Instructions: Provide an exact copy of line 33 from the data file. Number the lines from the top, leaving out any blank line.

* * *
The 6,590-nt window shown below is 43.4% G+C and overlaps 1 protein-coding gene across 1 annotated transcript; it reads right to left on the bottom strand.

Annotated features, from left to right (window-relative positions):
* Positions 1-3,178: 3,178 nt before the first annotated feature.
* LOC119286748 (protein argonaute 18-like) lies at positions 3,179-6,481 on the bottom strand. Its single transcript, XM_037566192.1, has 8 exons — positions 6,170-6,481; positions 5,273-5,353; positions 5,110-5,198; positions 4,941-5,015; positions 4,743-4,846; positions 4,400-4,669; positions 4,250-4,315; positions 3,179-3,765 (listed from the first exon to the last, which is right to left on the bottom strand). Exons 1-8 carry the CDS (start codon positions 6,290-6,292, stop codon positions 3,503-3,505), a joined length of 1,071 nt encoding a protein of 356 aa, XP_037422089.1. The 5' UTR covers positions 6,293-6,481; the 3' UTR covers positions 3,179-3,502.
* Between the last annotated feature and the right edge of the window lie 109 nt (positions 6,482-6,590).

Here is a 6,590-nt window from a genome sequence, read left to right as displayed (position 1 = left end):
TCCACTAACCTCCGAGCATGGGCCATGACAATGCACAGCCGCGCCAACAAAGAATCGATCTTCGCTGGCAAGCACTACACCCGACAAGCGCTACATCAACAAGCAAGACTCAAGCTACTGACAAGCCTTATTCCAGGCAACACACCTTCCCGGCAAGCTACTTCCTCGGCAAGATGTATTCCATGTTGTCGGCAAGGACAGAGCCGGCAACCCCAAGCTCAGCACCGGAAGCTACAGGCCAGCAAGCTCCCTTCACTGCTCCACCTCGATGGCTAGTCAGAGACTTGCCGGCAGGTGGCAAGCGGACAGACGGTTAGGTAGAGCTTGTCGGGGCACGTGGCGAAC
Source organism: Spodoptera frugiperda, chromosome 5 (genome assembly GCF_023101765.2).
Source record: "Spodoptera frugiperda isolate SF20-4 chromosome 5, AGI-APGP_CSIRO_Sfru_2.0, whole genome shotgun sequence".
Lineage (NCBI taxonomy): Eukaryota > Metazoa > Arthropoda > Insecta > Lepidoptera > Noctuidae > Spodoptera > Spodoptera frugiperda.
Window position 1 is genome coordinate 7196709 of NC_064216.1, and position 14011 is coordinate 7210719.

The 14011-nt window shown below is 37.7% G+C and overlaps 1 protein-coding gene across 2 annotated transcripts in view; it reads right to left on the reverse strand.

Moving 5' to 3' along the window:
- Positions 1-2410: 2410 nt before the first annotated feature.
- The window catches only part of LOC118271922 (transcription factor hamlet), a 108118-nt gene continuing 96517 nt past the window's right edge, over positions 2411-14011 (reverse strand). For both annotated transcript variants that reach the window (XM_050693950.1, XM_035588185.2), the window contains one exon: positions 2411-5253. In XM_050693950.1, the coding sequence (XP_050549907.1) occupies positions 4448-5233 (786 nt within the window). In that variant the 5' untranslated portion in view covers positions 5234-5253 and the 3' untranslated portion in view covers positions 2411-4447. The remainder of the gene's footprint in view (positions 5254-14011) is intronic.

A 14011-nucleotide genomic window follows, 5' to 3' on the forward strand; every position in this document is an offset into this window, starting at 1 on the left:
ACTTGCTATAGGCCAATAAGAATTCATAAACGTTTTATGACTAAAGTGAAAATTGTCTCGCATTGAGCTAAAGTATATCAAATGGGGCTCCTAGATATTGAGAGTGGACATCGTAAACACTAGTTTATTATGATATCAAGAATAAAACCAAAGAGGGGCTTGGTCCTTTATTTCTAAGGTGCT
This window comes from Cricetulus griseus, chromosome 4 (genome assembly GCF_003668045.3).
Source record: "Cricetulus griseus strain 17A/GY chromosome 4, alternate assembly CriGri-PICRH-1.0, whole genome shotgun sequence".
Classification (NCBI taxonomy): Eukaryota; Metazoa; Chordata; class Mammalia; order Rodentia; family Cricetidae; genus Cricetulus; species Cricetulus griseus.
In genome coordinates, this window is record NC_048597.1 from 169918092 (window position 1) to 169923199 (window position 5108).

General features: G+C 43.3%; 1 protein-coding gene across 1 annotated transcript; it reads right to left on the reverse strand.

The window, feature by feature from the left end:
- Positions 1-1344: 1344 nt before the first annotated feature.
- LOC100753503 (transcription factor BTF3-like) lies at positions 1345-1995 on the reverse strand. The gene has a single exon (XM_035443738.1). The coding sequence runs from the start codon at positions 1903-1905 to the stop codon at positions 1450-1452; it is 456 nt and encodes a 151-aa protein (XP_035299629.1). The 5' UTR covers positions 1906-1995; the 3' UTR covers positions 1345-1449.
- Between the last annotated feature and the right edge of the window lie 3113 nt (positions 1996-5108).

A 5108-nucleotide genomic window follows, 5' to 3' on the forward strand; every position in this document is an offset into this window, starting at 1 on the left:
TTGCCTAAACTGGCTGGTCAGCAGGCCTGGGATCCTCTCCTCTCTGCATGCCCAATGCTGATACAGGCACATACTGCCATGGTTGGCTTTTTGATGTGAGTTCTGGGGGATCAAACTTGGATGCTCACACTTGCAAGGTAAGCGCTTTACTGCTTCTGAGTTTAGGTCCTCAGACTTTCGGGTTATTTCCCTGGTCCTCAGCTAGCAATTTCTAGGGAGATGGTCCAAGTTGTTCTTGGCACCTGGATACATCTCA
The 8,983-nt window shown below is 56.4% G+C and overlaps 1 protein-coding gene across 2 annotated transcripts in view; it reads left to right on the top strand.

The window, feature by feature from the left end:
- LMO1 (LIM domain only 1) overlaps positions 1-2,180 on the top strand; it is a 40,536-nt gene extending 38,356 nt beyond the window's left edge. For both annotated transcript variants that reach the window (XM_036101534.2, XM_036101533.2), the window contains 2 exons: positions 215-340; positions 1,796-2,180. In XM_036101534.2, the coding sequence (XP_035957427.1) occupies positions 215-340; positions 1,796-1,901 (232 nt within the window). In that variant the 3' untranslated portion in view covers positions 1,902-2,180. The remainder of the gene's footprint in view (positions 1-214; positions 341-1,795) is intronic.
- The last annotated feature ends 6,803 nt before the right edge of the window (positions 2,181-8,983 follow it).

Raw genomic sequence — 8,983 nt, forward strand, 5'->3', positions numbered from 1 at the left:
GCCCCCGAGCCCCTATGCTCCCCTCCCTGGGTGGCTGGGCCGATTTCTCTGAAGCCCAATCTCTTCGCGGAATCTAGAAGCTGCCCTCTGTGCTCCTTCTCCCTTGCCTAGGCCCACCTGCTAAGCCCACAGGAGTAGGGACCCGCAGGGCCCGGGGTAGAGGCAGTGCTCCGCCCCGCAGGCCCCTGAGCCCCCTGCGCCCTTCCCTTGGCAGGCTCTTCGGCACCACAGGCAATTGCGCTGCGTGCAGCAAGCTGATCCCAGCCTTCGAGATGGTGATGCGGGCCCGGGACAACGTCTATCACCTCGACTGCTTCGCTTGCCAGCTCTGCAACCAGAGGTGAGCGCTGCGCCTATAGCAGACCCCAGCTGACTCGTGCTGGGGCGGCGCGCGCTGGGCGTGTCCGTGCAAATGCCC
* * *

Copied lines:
Raw genomic sequence — 8,983 nt, forward strand, 5'->3', positions numbered from 1 at the left: